There is a simple formula for the irreducible characters of SU(2), $$ \chi^{(j)} (\theta) = \frac{\sin (j+\frac{1}{2})\theta}{\sin \frac{1}{2}\theta}, $$ where the irreps have dimensionality $( 2 j +1)\times(2j+1)$.

Is there a similar formula for the characters of the irreps of SU(3)?


1 Answer 1


Yes, in fact there is! The formula for the character of the irreducible representation of $SU(3)$ with highest weight $(p,q)$ is

\begin{align} \chi^{p,q}(\theta, \phi) = e^{i \theta (p+2q)}\sum\limits_{k=q}^{p+q}\sum\limits_{l=0}^q e^{-3i(k+l) \theta/2} \left(\frac{\sin((k-l+1)\phi/2)}{\sin (\phi/2)} \right) \end{align}

For example, one can check that the defining representation (highest weight $(1,0)$) has

\begin{align} \chi^{1,0}(\theta, \phi) &= e^{i \theta}\sum\limits_{k=0}^{1}\sum\limits_{l=0}^0 e^{-3i(k+l) \theta/2} \left(\frac{\sin((k-l+1)\phi/2)}{\sin (\phi/2)} \right) \\ &= e^{i \theta}+e^{i(\phi-\theta)/2} + e^{-i(\phi+\theta)/2} \end{align}

which as expected is just the trace of some $U \in SU(3)$ in terms of two independent eigenvalues, where the three eigenvalues are related to each other by $\det U =1$.

An equivalent formula is also given in Baaquie's paper (Equations 3.1 and 3.2):

\begin{align} \chi^{p,q}(x,y) &= -\frac{i}{s(x,y)} \big( - e^{i ((p+1) y - (q+1) x)} + e^{i ((p+1) x - (q+1) y)} \\ &+ e^{-i (p+1) (x+y)} (e^{-i (q+1) x} - e^{-i (q+1) y}) + e^{i (q+1) (x+y)}(e^{i (p+1) y} - e^{i (p+1) x}) \big) \\ s(x,y) &= 8 \sin \left(\frac{x-y}{2}\right) \sin \left(\frac{1}{2} (x+2 y)\right) \sin \left(\frac{1}{2} (2 x+y)\right) \end{align}

This actually took me longer to sort out than is ideal, so here I document some things to note in case there is confusion for others in future.

  • A derivation of $\chi^{p,q}(\theta, \phi) $ can be found in Chapter 10.15 of Greiner - Quantum Mechanics: Symmetries (2nd revised edition). There is a typo in the final quoting of the result - in Equation 10.121 the first $\varphi$ should instead be a $\psi$. If anyone knows a a mathematics textbook that explicitly writes down the $SU(3)$ result, I'd appreciate a message about it!
  • The characters of $Gl(n,\mathbb{C})$ are the Schur polynomials, then one needs to specialize to the subgroup $SU(n)$. This is effectively what is carried out in the cited derivation, although written more from the perspective of physicists and specialized to the case $n=3$.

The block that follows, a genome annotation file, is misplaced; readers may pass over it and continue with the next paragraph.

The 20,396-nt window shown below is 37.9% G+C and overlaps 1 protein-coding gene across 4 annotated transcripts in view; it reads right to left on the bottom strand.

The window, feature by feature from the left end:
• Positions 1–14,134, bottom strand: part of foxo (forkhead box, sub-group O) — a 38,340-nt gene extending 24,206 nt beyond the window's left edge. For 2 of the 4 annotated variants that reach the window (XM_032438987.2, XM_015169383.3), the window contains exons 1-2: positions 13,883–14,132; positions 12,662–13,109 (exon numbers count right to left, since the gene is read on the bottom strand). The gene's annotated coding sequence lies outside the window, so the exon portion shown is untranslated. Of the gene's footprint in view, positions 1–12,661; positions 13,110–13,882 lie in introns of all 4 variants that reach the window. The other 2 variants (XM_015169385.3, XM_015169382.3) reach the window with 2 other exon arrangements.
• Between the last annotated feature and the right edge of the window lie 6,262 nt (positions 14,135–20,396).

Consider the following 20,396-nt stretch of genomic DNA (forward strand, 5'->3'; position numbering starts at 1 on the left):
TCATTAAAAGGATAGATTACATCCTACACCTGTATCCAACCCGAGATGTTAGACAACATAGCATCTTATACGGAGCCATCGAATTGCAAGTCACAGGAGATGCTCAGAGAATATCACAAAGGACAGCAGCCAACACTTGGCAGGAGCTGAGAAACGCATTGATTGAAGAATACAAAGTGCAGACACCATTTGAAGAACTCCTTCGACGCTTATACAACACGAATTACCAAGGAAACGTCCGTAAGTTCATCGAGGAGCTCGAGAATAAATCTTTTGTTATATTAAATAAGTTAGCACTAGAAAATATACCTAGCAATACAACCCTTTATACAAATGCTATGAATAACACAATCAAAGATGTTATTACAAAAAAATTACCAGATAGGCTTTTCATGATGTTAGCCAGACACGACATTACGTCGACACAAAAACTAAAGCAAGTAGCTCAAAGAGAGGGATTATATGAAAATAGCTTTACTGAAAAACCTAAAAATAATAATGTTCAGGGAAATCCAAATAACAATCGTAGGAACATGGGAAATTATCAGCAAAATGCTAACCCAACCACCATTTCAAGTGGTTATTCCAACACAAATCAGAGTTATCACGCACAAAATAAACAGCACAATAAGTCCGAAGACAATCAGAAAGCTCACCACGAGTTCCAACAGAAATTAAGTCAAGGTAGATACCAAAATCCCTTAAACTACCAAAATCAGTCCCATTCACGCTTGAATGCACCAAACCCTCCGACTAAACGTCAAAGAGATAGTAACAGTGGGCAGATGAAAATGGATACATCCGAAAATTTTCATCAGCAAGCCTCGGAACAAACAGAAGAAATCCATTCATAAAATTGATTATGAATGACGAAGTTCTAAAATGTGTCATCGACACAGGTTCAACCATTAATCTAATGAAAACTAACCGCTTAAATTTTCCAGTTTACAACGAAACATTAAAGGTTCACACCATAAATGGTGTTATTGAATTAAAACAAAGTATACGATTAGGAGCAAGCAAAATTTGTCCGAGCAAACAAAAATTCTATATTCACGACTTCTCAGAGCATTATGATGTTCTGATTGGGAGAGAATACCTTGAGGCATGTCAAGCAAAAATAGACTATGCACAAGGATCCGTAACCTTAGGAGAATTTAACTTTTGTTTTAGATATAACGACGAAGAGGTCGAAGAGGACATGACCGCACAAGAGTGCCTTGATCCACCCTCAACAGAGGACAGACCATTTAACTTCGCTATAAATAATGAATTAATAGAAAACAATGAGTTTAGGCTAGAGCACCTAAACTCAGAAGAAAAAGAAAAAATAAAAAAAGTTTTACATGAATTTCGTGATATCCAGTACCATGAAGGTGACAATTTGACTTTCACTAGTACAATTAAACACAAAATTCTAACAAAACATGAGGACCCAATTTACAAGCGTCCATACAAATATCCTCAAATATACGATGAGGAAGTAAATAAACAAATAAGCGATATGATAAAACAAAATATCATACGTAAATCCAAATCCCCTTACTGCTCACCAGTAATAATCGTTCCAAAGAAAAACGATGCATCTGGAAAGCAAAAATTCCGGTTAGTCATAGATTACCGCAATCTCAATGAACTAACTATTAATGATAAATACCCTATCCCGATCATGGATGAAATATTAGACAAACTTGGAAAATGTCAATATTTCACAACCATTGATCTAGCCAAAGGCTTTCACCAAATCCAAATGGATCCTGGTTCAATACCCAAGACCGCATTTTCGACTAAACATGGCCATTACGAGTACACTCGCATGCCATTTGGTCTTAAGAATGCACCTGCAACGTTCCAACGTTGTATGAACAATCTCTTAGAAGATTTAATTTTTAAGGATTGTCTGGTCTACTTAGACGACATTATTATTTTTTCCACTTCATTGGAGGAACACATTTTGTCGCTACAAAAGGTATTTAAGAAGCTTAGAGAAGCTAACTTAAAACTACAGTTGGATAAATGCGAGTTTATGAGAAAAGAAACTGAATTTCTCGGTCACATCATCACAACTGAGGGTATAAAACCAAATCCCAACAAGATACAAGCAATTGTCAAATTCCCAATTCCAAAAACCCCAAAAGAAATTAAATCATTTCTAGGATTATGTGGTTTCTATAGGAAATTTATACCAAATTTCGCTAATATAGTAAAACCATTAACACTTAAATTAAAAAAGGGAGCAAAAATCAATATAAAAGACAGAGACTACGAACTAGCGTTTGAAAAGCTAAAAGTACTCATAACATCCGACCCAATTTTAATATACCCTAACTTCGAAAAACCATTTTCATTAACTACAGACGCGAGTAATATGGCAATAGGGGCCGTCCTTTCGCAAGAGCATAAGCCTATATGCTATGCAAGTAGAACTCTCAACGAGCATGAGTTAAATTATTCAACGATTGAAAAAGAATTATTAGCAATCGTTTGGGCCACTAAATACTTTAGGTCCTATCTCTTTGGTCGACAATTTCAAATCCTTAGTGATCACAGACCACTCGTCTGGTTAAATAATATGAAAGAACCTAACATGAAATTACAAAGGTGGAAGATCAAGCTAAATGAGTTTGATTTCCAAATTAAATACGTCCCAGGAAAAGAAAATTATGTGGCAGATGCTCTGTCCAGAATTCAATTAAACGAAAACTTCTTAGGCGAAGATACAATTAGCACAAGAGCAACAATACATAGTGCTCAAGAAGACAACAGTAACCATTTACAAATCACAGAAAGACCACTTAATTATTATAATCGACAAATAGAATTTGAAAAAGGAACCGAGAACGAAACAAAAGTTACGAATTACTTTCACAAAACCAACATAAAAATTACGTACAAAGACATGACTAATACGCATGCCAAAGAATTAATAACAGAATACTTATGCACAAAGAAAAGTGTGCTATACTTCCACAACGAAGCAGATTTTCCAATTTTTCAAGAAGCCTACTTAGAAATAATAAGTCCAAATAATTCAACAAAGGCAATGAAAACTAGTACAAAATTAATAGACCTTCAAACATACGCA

• The result is also quoted here. Typos also appear: in Equations 5.65 and 5.82, $m_{12}$ is almost surely meant to be $m_{13}$.
  • On notation: irreducible representations of $SU(n)$ each have a corresponding Young Diagram with at most $n-1$ rows. One then chooses to uniquely label the irreducible representation according $n-1$ non-negative integers $(q_1,\dots, q_{n-1})$ where $q_i$ is the number of boxes in row $i$ in the diagram (counting from the top down), or one labels the irreducible representation according to $(p_1,\dots,p_{n-1}) := (q_1-q_2,q_2-q_3, \dots,q_{n-2}-q_{n-1},q_{n-1})$, where now $p_i$ gives the total number of columns of length $i$ in the diagram. The $h_{ij}$'s and $m_{ij}$'s that appear respectively in Greiner and Prakash's derivations correspond to the $q_i$'s, whereas the $p_i$'s correspond to the labeling in for example Brian Hall's book (that book uses $(p_1,p_2) = (m_1,m_2)$). I have converted the formula to use the $p_i$ labeling in my answer above, which to be explicit corresponds to $(p,q) = (p_1,p_2)$ and for example the $(p+1)(q+1)(p+q+2)/2$ dimension formula for the irreducible representations. Baaquie's paper uses the convention (2, 1) for (p, q) of the fundamental representation, so you need to subtract 1 from each of his weights to get the more standard convention that I used. I have already done this in the formula above.

Edit: The formula is now correctly described as applying to SU(3) in particular, and not for SU(n) in general.

  • 1
    $\begingroup$ I really appreciate all the details you have provided (I assume you updated the Wikipedia article also!). One clarification though: the formula you have written is for SU(3) and not SU(n), right? $\endgroup$ Jun 30, 2019 at 11:07
  • $\begingroup$ No problem! Yes I updated the wikipedia article. Yes, it's all for $SU(3)$ specifically. For $SU(n)$ there would need to be $n-1$ integers to specify the irreducible representations. $\endgroup$ Jun 30, 2019 at 18:03
  • $\begingroup$ Oh I see! Yes indeed, the original version of my answer had a typo, thanks for correcting. $\endgroup$ Jun 30, 2019 at 21:15
  • 2
    $\begingroup$ Thank you for this excellent answer. $\endgroup$ Jul 1, 2019 at 4:26

Your Answer

By clicking “Post Your Answer”, you agree to our terms of service, privacy policy and cookie policy

Not the answer you're looking for? Browse other questions tagged or ask your own question.